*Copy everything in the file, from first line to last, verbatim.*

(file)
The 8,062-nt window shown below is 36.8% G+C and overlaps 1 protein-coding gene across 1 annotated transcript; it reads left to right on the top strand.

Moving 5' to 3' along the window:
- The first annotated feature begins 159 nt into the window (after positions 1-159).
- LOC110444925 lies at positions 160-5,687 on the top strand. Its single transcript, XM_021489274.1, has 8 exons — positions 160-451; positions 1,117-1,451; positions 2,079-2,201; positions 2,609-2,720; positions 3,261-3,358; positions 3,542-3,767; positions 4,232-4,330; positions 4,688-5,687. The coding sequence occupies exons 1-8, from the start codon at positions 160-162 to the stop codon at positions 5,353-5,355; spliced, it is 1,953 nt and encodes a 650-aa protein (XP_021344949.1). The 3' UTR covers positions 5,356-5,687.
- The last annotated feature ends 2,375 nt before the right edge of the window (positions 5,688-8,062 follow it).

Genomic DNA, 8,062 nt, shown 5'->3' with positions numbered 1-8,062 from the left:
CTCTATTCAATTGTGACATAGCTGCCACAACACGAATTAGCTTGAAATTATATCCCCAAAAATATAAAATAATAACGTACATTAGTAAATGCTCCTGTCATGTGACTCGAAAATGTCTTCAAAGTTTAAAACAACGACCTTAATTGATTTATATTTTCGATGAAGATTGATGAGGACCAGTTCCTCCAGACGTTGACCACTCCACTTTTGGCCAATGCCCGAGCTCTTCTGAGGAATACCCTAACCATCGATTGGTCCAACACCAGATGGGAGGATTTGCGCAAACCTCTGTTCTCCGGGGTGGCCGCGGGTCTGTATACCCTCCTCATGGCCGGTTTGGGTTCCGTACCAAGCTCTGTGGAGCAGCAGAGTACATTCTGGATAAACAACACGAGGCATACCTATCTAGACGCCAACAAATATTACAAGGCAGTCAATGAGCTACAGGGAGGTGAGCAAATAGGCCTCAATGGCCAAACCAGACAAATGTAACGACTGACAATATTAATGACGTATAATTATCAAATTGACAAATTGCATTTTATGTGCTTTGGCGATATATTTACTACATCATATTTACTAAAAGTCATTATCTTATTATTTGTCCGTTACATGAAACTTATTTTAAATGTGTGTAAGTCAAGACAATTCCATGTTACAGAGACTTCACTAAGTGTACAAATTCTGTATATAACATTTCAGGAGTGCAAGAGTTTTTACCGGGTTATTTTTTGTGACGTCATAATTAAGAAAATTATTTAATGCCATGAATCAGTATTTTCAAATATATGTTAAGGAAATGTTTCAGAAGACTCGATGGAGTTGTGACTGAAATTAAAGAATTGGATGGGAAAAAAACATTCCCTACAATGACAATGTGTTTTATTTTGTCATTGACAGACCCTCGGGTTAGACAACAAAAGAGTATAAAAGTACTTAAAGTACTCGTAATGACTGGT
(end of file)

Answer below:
The 8,062-nt window shown below is 36.8% G+C and overlaps 1 protein-coding gene across 1 annotated transcript; it reads left to right on the top strand.

Moving 5' to 3' along the window:
- The first annotated feature begins 159 nt into the window (after positions 1-159).
- LOC110444925 lies at positions 160-5,687 on the top strand. Its single transcript, XM_021489274.1, has 8 exons — positions 160-451; positions 1,117-1,451; positions 2,079-2,201; positions 2,609-2,720; positions 3,261-3,358; positions 3,542-3,767; positions 4,232-4,330; positions 4,688-5,687. The coding sequence occupies exons 1-8, from the start codon at positions 160-162 to the stop codon at positions 5,353-5,355; spliced, it is 1,953 nt and encodes a 650-aa protein (XP_021344949.1). The 3' UTR covers positions 5,356-5,687.
- The last annotated feature ends 2,375 nt before the right edge of the window (positions 5,688-8,062 follow it).

Genomic DNA, 8,062 nt, shown 5'->3' with positions numbered 1-8,062 from the left:
CTCTATTCAATTGTGACATAGCTGCCACAACACGAATTAGCTTGAAATTATATCCCCAAAAATATAAAATAATAACGTACATTAGTAAATGCTCCTGTCATGTGACTCGAAAATGTCTTCAAAGTTTAAAACAACGACCTTAATTGATTTATATTTTCGATGAAGATTGATGAGGACCAGTTCCTCCAGACGTTGACCACTCCACTTTTGGCCAATGCCCGAGCTCTTCTGAGGAATACCCTAACCATCGATTGGTCCAACACCAGATGGGAGGATTTGCGCAAACCTCTGTTCTCCGGGGTGGCCGCGGGTCTGTATACCCTCCTCATGGCCGGTTTGGGTTCCGTACCAAGCTCTGTGGAGCAGCAGAGTACATTCTGGATAAACAACACGAGGCATACCTATCTAGACGCCAACAAATATTACAAGGCAGTCAATGAGCTACAGGGAGGTGAGCAAATAGGCCTCAATGGCCAAACCAGACAAATGTAACGACTGACAATATTAATGACGTATAATTATCAAATTGACAAATTGCATTTTATGTGCTTTGGCGATATATTTACTACATCATATTTACTAAAAGTCATTATCTTATTATTTGTCCGTTACATGAAACTTATTTTAAATGTGTGTAAGTCAAGACAATTCCATGTTACAGAGACTTCACTAAGTGTACAAATTCTGTATATAACATTTCAGGAGTGCAAGAGTTTTTACCGGGTTATTTTTTGTGACGTCATAATTAAGAAAATTATTTAATGCCATGAATCAGTATTTTCAAATATATGTTAAGGAAATGTTTCAGAAGACTCGATGGAGTTGTGACTGAAATTAAAGAATTGGATGGGAAAAAAACATTCCCTACAATGACAATGTGTTTTATTTTGTCATTGACAGACCCTCGGGTTAGACAACAAAAGAGTATAAAAGTACTTAAAGTACTCGTAATGACTGGT